by Grace Graham, WI Master Naturalist Volunteer for UW-Madison Arboretum
Just as we are experiencing the transformation to winter, the lakes around us are facing their own seasonal changes. During spring and fall, the water column experiences a process called turnover, the mixing of water from different depths, and a redistribution of oxygen and nutrients. This process supplies necessary sources of oxygen and nutrients for aquatic life to survive the winter.
First to understand the turnover process, it’s important to recognize the unique characteristics of water. They are ultimately what make life in frozen lakes possible! When you look at ice in a glass of water, do you notice how it floats? Water is different than most substances in that it is less dense as a solid than a liquid, allowing ice to float above the water rather than sink. In fact, water is most dense at 4° C (39° F)— that’s frigid water, but still 4 degrees above freezing. In the summer, when you dip your toes deep into the lake, you’ll notice at a certain depth the water starts to feel cooler. That’s because summer lake water is layered with the warmest water on top, and the cooler, denser water at the bottom (Fig.1). In fall, the turnover process begins and these layers break down. The warmer water in the upper layer cools and becomes easily mixed with the lower layers, often assisted by winds and storms (Fig. 2). This mixing goes on until the temperature drops below 4° C (39° F)—, that critical number when water is densest. As ice-over approaches and temperatures continue to cool, the lake’s water column becomes stratified again, this time with the warmest water on the bottom and coldest water on the top. Eventually, the uppermost water will freeze, forming an insulating layer of ice that actually helps the water underneath retain its relative warmth throughout the cold season (Fig. 3).
Life under the ice adapts to the quiet, cold, and often light-less winter. Fish will mostly stay to the bottom of the lake where the water is warmest. Frogs, turtles, and tiny invertebrate animals called zooplankton also migrate to the bottom, where they spend time in and out of the mud. While this might sound unbearable to the average human, these aquatic animals are all cold-blooded, meaning their internal temperatures adjust to match the temperature of their environment. In cold water, their metabolism slows down, they don’t need as much energy, they move more slowly, and they require less oxygen in winter. It does not make life any easier for them though. Despite things slowing down, interactions and competition between organisms does not stop. Predacious fish, for example, still need to eat.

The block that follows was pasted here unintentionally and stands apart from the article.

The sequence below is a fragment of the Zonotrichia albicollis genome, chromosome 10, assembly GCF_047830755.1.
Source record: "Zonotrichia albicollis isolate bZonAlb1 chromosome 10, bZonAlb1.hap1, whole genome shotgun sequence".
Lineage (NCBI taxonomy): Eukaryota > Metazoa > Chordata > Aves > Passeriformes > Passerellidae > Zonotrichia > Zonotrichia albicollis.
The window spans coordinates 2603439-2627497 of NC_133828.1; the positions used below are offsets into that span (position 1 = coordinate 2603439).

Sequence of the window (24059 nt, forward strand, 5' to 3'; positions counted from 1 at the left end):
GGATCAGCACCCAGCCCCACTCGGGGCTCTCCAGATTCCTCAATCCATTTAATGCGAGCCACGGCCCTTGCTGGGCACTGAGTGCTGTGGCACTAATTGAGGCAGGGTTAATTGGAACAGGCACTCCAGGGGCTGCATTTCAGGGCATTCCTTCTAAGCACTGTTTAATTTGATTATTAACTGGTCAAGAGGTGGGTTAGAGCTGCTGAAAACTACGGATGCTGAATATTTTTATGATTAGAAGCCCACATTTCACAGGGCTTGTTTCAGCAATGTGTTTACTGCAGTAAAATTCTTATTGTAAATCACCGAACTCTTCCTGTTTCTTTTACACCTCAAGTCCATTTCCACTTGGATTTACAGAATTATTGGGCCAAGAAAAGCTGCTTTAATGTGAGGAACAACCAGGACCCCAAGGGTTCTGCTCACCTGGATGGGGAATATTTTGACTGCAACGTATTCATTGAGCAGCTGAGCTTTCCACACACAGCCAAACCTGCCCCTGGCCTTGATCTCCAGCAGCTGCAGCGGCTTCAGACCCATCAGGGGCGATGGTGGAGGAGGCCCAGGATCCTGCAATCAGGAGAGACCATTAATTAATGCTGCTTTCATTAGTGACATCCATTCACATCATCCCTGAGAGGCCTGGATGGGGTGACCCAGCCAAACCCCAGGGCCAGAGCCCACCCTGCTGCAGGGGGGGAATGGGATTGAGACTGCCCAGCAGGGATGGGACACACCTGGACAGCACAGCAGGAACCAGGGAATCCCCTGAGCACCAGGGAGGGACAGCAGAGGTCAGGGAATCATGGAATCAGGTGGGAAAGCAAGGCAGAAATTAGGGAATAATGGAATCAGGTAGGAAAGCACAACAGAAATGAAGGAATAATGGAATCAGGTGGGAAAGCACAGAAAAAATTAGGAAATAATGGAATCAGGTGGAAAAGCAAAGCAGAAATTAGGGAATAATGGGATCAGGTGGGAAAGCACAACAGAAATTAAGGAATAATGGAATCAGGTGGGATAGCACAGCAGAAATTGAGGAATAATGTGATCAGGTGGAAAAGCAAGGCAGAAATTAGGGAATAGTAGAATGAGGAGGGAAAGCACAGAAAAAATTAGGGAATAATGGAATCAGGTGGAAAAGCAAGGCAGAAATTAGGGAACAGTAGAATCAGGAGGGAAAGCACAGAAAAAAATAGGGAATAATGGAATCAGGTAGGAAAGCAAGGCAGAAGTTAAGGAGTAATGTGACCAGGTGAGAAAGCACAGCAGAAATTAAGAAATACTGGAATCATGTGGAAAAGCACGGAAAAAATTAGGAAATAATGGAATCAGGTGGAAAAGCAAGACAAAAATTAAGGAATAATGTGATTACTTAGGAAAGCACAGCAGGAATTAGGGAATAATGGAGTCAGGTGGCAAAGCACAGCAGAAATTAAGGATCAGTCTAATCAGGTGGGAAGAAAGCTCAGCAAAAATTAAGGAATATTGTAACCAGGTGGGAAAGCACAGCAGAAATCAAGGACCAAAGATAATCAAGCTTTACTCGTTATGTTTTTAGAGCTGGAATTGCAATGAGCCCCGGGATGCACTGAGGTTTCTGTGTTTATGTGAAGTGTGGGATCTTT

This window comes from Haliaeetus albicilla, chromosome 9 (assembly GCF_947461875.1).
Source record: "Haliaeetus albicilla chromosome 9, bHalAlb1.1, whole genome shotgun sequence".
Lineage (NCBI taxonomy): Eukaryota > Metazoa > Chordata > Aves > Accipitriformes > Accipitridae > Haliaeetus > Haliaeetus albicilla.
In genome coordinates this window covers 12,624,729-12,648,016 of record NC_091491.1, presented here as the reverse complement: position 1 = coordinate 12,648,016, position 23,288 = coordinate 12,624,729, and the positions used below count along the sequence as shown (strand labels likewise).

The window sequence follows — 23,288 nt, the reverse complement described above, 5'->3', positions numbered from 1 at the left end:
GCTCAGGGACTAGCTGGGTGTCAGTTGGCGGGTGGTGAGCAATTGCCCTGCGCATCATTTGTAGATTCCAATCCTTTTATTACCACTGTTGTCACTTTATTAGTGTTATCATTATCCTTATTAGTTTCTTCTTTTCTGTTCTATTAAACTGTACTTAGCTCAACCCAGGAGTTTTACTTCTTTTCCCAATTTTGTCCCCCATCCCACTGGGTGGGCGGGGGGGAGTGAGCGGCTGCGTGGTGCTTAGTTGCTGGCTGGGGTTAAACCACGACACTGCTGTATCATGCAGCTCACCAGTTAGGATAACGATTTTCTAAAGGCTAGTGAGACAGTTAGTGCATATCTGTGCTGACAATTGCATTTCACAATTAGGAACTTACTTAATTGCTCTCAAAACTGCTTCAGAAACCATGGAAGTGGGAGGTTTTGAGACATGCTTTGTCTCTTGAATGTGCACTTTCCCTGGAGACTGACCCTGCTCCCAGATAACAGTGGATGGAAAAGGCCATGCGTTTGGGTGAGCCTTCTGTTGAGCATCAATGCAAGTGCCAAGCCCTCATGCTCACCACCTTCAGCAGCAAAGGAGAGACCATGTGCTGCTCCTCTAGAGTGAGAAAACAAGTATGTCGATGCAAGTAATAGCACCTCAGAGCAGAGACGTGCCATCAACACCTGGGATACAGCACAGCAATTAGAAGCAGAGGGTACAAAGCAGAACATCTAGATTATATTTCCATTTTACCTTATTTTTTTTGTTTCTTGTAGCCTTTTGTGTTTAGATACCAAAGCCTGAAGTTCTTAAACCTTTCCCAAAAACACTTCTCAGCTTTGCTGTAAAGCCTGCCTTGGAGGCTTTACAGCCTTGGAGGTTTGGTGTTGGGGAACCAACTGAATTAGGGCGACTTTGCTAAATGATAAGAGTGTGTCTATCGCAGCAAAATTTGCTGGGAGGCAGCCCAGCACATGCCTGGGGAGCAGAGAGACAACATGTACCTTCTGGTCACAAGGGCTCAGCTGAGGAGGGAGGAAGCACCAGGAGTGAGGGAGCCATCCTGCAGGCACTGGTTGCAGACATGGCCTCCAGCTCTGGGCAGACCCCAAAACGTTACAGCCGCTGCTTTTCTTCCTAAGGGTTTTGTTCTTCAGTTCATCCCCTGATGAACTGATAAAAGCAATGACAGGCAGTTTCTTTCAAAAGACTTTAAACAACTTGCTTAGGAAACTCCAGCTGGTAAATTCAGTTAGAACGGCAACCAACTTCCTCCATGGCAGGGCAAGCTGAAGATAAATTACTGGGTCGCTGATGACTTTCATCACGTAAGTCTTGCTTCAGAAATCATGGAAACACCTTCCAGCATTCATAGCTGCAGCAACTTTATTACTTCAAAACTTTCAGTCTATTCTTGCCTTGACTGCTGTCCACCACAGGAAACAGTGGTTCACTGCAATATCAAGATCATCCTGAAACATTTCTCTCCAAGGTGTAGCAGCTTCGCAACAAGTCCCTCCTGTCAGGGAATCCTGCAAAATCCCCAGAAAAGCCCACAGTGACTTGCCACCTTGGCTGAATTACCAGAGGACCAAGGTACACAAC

The top challenge aquatic communities face in winter is the threat of running out of oxygen before the ice opens up in spring. Ice seals off water from atmospheric sources of oxygen. Ice also blocks sunlight, restricting plants from producing oxygen on their own through photosynthesis. Plants will grow where they can, at the underside of the ice, where the ice is least opaque. But plant growth is drastically more limited in winter than in other times of the year. Most oxygen available to fish, turtles, zooplankton, and other lifeforms was brought into the system during fall turnover. The oxygen-replenishing act of mixing (and the unique density properties of water!) is an important process that sustains lake life year round.
This winter when you skate or walk on the ice, take a moment to appreciate the beauty of turnover and all the life underneath your feet, waiting to flourish as ice out nears. When ice does melt at winter’s end, the spring storms will aid to mix the water from top to bottom. At this time photosynthesis increases, producing an abundance of dissolved oxygen once again for aquatic life to survive another season of dashing under your canoe or serenading you while you watch the Wingra sunsets.